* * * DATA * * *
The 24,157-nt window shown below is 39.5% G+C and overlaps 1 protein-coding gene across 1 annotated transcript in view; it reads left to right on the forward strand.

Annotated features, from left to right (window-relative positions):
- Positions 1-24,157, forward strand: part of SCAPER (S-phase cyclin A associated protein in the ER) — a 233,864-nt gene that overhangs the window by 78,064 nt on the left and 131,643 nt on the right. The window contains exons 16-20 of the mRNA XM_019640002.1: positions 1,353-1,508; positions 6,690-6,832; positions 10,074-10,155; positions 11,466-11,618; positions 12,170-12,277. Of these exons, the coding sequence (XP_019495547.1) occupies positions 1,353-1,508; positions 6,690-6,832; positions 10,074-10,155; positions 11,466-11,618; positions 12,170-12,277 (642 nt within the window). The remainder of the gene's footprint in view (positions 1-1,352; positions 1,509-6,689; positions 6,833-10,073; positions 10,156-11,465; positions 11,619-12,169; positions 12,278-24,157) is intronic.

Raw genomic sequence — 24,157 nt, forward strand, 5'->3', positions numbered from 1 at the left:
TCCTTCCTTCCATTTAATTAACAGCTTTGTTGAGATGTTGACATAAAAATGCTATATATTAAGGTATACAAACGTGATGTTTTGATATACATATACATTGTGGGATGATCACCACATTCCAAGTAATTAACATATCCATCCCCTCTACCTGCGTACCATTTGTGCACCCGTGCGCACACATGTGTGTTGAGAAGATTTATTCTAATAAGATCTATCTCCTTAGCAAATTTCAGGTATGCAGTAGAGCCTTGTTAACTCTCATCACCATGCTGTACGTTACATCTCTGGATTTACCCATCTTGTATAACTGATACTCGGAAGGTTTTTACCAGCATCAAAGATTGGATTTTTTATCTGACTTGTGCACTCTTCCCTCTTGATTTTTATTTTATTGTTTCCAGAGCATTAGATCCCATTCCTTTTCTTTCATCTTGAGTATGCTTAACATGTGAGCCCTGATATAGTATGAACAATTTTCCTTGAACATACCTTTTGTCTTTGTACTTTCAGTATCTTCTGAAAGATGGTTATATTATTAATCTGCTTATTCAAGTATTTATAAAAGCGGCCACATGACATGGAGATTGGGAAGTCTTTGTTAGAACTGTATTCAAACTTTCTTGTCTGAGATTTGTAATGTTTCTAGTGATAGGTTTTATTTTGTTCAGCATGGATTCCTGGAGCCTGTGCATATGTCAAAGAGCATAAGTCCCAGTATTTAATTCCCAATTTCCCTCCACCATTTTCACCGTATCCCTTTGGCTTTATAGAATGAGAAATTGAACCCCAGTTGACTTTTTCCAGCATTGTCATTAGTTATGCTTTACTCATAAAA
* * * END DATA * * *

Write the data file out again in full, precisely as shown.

The 24,157-nt window shown below is 39.5% G+C and overlaps 1 protein-coding gene across 1 annotated transcript in view; it reads left to right on the forward strand.

Annotated features, from left to right (window-relative positions):
- Positions 1-24,157, forward strand: part of SCAPER (S-phase cyclin A associated protein in the ER) — a 233,864-nt gene that overhangs the window by 78,064 nt on the left and 131,643 nt on the right. The window contains exons 16-20 of the mRNA XM_019640002.1: positions 1,353-1,508; positions 6,690-6,832; positions 10,074-10,155; positions 11,466-11,618; positions 12,170-12,277. Of these exons, the coding sequence (XP_019495547.1) occupies positions 1,353-1,508; positions 6,690-6,832; positions 10,074-10,155; positions 11,466-11,618; positions 12,170-12,277 (642 nt within the window). The remainder of the gene's footprint in view (positions 1-1,352; positions 1,509-6,689; positions 6,833-10,073; positions 10,156-11,465; positions 11,619-12,169; positions 12,278-24,157) is intronic.

Raw genomic sequence — 24,157 nt, forward strand, 5'->3', positions numbered from 1 at the left:
TCCTTCCTTCCATTTAATTAACAGCTTTGTTGAGATGTTGACATAAAAATGCTATATATTAAGGTATACAAACGTGATGTTTTGATATACATATACATTGTGGGATGATCACCACATTCCAAGTAATTAACATATCCATCCCCTCTACCTGCGTACCATTTGTGCACCCGTGCGCACACATGTGTGTTGAGAAGATTTATTCTAATAAGATCTATCTCCTTAGCAAATTTCAGGTATGCAGTAGAGCCTTGTTAACTCTCATCACCATGCTGTACGTTACATCTCTGGATTTACCCATCTTGTATAACTGATACTCGGAAGGTTTTTACCAGCATCAAAGATTGGATTTTTTATCTGACTTGTGCACTCTTCCCTCTTGATTTTTATTTTATTGTTTCCAGAGCATTAGATCCCATTCCTTTTCTTTCATCTTGAGTATGCTTAACATGTGAGCCCTGATATAGTATGAACAATTTTCCTTGAACATACCTTTTGTCTTTGTACTTTCAGTATCTTCTGAAAGATGGTTATATTATTAATCTGCTTATTCAAGTATTTATAAAAGCGGCCACATGACATGGAGATTGGGAAGTCTTTGTTAGAACTGTATTCAAACTTTCTTGTCTGAGATTTGTAATGTTTCTAGTGATAGGTTTTATTTTGTTCAGCATGGATTCCTGGAGCCTGTGCATATGTCAAAGAGCATAAGTCCCAGTATTTAATTCCCAATTTCCCTCCACCATTTTCACCGTATCCCTTTGGCTTTATAGAATGAGAAATTGAACCCCAGTTGACTTTTTCCAGCATTGTCATTAGTTATGCTTTACTCATAAAA